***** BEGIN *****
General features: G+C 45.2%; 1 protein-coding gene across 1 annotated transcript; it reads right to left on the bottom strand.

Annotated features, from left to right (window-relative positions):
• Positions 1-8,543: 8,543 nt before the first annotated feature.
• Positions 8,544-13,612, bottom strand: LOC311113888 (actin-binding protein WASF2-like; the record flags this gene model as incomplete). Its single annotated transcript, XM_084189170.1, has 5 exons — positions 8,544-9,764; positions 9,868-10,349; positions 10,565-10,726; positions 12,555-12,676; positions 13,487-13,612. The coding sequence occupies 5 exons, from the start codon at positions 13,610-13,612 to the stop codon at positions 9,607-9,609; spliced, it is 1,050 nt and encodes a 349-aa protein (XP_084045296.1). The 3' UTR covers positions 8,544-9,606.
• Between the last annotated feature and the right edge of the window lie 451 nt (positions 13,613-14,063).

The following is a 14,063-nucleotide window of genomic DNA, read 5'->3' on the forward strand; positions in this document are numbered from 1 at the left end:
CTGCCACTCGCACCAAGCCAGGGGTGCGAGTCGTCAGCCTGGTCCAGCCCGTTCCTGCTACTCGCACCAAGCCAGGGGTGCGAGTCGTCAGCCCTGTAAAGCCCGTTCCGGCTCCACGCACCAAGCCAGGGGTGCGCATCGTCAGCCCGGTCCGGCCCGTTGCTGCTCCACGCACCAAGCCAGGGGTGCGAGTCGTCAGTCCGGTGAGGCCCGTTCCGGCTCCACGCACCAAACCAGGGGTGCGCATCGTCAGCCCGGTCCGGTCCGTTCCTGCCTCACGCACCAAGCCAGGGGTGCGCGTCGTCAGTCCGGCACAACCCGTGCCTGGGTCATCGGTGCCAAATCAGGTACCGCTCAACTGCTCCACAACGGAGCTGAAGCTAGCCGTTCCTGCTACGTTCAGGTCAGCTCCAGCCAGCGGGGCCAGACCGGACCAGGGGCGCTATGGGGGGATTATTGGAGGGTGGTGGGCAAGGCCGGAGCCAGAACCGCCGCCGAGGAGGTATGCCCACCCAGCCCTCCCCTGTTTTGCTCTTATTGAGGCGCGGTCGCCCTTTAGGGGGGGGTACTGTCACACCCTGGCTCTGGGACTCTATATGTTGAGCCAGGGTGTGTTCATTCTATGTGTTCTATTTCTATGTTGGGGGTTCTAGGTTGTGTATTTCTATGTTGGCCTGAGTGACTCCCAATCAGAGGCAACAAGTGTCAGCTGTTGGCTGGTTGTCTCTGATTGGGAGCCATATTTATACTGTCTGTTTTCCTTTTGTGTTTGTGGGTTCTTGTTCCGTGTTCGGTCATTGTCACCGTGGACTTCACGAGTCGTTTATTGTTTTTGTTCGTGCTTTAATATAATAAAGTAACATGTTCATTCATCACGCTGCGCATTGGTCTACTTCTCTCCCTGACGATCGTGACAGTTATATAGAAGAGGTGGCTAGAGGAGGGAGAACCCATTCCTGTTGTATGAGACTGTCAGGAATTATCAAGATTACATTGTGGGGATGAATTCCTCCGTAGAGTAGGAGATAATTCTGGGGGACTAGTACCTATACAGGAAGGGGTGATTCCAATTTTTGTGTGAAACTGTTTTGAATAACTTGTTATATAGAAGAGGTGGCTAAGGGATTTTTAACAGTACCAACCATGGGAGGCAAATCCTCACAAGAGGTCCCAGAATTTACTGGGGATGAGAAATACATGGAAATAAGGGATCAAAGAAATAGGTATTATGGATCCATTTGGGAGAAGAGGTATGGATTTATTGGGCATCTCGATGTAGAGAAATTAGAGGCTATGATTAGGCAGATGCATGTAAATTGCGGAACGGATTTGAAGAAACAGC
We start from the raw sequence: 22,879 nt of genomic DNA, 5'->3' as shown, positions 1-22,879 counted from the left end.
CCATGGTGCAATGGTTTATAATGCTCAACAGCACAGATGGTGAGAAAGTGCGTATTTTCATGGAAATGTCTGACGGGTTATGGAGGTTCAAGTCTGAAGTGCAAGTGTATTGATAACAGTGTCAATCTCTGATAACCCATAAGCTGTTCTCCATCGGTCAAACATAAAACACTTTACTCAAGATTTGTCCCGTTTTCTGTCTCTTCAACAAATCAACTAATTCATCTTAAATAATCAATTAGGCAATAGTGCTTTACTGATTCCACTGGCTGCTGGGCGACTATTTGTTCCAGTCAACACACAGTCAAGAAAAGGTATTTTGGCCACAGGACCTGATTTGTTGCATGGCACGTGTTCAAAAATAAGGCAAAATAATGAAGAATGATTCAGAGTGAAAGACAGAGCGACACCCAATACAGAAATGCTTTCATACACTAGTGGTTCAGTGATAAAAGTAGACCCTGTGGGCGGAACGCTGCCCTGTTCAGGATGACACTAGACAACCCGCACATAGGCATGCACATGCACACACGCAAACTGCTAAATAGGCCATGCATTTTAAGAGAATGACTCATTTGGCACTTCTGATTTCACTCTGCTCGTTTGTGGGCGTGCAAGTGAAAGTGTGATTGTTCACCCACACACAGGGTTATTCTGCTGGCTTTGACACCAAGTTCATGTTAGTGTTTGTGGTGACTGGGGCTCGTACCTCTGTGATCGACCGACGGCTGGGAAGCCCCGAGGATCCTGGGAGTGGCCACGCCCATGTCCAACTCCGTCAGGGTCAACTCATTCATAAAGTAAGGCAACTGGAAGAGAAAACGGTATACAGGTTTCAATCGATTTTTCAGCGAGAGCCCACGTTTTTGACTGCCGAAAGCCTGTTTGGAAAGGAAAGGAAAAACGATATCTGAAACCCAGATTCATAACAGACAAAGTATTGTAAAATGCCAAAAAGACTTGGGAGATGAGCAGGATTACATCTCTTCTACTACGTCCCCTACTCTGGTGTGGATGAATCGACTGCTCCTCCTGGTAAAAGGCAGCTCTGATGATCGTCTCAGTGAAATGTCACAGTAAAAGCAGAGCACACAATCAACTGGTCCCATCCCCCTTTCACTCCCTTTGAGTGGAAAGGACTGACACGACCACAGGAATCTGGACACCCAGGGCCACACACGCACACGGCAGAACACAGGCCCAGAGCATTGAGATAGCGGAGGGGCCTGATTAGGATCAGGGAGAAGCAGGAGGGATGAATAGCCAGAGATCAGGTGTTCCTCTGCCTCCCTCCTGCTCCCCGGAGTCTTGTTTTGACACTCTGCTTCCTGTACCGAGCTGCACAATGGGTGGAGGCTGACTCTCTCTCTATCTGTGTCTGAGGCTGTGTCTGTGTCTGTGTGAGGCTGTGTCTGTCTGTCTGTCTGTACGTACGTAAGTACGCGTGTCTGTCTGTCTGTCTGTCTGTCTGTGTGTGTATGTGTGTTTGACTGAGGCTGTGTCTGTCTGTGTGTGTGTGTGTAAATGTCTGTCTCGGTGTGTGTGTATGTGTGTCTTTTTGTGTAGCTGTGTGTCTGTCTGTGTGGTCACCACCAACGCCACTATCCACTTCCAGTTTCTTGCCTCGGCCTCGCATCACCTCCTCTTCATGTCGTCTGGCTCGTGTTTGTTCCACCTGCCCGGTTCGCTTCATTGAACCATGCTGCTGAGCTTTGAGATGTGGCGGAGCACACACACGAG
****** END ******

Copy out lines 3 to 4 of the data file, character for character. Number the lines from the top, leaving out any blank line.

• Positions 1-8,543: 8,543 nt before the first annotated feature.
• Positions 8,544-13,612, bottom strand: LOC311113888 (actin-binding protein WASF2-like; the record flags this gene model as incomplete). Its single annotated transcript, XM_084189170.1, has 5 exons — positions 8,544-9,764; positions 9,868-10,349; positions 10,565-10,726; positions 12,555-12,676; positions 13,487-13,612. The coding sequence occupies 5 exons, from the start codon at positions 13,610-13,612 to the stop codon at positions 9,607-9,609; spliced, it is 1,050 nt and encodes a 349-aa protein (XP_084045296.1). The 3' UTR covers positions 8,544-9,606.